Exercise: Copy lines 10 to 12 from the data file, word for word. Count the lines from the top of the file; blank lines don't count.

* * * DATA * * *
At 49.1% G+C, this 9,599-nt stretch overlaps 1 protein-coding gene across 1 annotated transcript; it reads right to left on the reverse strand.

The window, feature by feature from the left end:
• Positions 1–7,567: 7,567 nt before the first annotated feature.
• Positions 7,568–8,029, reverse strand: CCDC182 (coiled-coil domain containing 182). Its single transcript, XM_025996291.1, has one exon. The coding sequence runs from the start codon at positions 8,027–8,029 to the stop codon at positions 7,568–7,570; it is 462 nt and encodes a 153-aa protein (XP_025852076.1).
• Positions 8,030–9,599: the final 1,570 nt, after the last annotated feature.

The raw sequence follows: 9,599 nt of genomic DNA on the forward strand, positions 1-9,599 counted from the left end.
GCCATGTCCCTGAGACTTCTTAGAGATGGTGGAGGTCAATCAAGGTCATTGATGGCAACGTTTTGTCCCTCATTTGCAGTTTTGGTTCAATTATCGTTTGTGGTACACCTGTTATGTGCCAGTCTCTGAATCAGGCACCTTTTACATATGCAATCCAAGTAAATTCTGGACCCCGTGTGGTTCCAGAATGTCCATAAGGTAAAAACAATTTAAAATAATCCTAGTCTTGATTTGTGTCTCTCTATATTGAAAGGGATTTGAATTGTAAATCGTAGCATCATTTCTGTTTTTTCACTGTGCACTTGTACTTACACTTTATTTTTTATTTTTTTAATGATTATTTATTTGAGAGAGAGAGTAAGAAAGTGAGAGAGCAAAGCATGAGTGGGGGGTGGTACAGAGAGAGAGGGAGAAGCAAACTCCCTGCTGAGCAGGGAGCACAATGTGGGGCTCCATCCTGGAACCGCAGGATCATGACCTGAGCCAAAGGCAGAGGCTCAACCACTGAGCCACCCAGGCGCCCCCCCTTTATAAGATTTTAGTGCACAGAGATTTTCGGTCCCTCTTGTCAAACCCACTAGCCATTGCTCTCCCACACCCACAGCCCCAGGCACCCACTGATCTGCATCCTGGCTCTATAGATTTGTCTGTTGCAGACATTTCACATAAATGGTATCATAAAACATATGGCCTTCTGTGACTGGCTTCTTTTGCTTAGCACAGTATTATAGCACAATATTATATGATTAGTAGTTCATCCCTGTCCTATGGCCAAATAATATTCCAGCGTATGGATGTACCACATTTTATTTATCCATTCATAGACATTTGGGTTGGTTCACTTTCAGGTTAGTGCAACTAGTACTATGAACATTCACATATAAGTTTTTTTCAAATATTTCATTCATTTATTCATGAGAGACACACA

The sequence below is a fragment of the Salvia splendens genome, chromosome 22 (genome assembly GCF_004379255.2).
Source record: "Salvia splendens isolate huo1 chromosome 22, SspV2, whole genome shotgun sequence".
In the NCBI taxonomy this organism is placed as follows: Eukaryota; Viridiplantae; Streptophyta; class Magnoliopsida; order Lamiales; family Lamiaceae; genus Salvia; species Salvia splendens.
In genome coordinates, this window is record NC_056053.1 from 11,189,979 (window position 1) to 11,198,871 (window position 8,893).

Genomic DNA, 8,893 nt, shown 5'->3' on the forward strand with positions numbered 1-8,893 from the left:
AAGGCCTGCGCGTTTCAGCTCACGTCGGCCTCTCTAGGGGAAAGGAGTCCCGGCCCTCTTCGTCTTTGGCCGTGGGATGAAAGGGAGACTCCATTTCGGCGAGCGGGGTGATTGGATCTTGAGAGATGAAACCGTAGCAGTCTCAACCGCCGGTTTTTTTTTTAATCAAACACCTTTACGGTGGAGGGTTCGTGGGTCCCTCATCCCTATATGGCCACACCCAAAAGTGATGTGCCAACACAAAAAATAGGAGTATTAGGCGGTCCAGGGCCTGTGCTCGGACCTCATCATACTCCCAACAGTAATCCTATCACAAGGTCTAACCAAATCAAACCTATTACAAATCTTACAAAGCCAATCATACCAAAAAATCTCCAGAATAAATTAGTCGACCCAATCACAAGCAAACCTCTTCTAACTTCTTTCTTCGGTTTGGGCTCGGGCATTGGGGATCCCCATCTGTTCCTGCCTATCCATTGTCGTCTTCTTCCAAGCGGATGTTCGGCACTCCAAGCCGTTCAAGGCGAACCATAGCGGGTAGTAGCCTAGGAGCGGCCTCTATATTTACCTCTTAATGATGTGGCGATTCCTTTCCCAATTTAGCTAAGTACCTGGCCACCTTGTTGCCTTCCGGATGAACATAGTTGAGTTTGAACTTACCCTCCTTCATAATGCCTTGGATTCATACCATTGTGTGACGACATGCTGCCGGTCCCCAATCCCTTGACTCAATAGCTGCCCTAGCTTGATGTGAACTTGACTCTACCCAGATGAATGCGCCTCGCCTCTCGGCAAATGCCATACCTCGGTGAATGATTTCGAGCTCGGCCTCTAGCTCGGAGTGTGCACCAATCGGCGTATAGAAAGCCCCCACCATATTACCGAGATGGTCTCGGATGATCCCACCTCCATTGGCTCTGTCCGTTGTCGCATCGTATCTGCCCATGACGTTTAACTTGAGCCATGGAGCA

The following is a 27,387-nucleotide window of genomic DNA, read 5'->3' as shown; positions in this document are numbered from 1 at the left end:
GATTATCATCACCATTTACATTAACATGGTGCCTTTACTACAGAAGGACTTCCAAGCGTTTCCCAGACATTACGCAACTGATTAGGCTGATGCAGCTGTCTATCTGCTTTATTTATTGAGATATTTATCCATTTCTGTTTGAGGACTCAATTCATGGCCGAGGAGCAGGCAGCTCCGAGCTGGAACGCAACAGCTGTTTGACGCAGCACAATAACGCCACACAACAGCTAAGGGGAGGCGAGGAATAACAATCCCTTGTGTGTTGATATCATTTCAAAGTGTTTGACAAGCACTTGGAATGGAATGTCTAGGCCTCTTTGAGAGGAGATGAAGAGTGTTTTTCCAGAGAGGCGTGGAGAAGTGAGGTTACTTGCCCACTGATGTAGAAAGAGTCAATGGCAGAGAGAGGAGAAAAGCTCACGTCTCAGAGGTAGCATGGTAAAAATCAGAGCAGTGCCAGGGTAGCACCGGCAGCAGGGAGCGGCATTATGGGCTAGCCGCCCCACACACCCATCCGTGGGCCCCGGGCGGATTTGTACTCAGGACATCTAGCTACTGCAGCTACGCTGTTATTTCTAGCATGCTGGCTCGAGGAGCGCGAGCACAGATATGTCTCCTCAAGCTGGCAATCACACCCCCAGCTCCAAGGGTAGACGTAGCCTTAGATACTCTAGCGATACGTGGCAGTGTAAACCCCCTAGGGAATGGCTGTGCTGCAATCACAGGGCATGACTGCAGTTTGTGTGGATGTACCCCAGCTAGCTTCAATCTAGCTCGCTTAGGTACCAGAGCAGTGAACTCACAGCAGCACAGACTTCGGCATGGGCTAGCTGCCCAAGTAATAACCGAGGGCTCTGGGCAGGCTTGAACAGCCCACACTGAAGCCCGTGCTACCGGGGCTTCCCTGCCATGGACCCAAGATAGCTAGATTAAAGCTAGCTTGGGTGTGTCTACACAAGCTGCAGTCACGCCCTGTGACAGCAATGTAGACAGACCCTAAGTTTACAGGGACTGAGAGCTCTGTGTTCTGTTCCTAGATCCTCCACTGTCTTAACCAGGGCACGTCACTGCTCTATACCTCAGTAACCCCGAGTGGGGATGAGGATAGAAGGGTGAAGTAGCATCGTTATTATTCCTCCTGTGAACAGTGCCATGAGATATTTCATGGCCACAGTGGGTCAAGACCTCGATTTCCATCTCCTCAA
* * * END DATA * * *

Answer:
In the NCBI taxonomy this organism is placed as follows: Eukaryota; Viridiplantae; Streptophyta; class Magnoliopsida; order Lamiales; family Lamiaceae; genus Salvia; species Salvia splendens.
In genome coordinates, this window is record NC_056053.1 from 11,189,979 (window position 1) to 11,198,871 (window position 8,893).

Genomic DNA, 8,893 nt, shown 5'->3' on the forward strand with positions numbered 1-8,893 from the left: